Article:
Ben Askren illustrates a pretty lethal technique utilized by Mizzou Tigers’ NCAA Championship contender Josh Wagner.
So as I was writing last week procrastinating, I checked a discussion on Flo out. Is MMA good for wrestling? Different people responded in various ways. This is something that I have given much thought since my brother has switched to MMA and my folk-style wrestling career has recently ended. I think there is a big problem with this question. The biggest being that it is ambiguous. Because of the US’s unique situation, there are two different questions that really should be asked. Is MMA good for folk-style wrestling? Yes. Is MMA good for freestyle wrestling? No.
Most of the time insomnia is a thing of the past for me, but here and there it catches me. Fighting doesn’t work too well, so this past week during an episode I sat down to my computer and started watching matches. I started by finding ranked wrestlers first and watching opponents and then their opponents so I didn’t have to keep going back and forth. A majority of the wrestlers still had holes in their wrestling which limits the guys they can compete with. Seeing kids inept in such important positions pains me. Kids with so much athletic potential lack the technical knowledge. Holes ranged from small things such as not being able to return someone to as big as having no mat wrestling skills. Reasons for not developing these aspects are many. Environment is lacking in competition or knowledge, the philosophy of only working one thing is maintained, etc. Ultimately though, we need to be accountable for ourselves, strengths as well as inadequacies.
A conversation I have every year at the end of the folk-style season is, “Why wrestle freestyle?” The answer is plain and simple. Freestyle promotes attributes that greatly help folk-style wrestling. This is why the best folk-style wrestlers wrestle freestyle. I have different thoughts on why this is and what freestyle does for wrestlers. I think the change to freestyle helps not only technically, but has a profound effect for the mentality of wrestlers. Freestyle helps folk-style wrestlers by developing “mat awareness” and refining technique in neutral, providing a low stress environment necessary for kids to learn, changing scenery keeping wrestling new and fun, and making the biggest tournaments in the nation available creating another focus to motivate young wrestlers.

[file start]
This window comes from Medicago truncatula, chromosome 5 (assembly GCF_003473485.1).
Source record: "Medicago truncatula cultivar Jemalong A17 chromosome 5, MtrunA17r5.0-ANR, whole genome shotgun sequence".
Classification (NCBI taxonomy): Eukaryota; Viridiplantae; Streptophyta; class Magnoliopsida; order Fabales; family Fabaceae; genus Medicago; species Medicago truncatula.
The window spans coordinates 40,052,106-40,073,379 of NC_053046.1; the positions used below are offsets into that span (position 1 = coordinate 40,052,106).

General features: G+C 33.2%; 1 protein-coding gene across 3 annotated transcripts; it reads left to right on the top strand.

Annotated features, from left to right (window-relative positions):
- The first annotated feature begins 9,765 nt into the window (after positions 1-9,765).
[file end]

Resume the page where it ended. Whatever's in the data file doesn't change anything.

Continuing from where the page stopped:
Coming down to the final stretch of the season I look to my athletes and wonder what can I do to best prepare them for success. I see way too many techniques that are still missing and there just isn’t enough time to cover it all. I started out this season hoping I could get these guys the right tools to do well in most matches. So I decided to go through positions and decide what was essential and what was secondary. Being able to keep the match in certain parameters means you need to cover less technique. For instance rather than spending time scoring from your underhook, and defending all that can happen from theirs, only defending when people try to get one is essential. This allows for a simple highly focused gameplan. Simple game plans do three major things: allow less possibility for error, constitute less factors meaning greater focus, fewer done well equates to confidence.
This week choosing just one topic was a hard thing to do. Big tournaments bring deficiencies front and center and require analysis. Hundreds of ideas and questions ran through my head and with only three wrestlers entered in the tournament I had plenty of free time. I decided on writing about a dilemma I had when choosing what order to teach… What should be taught first? What is essential? Though I never reached a conclusion, it lead me to reframed my schema for pushing the pace in matches. Condition is one of the greatest tools that you can possess as a wrestler, but it seems too often the ability to use it escapes us.
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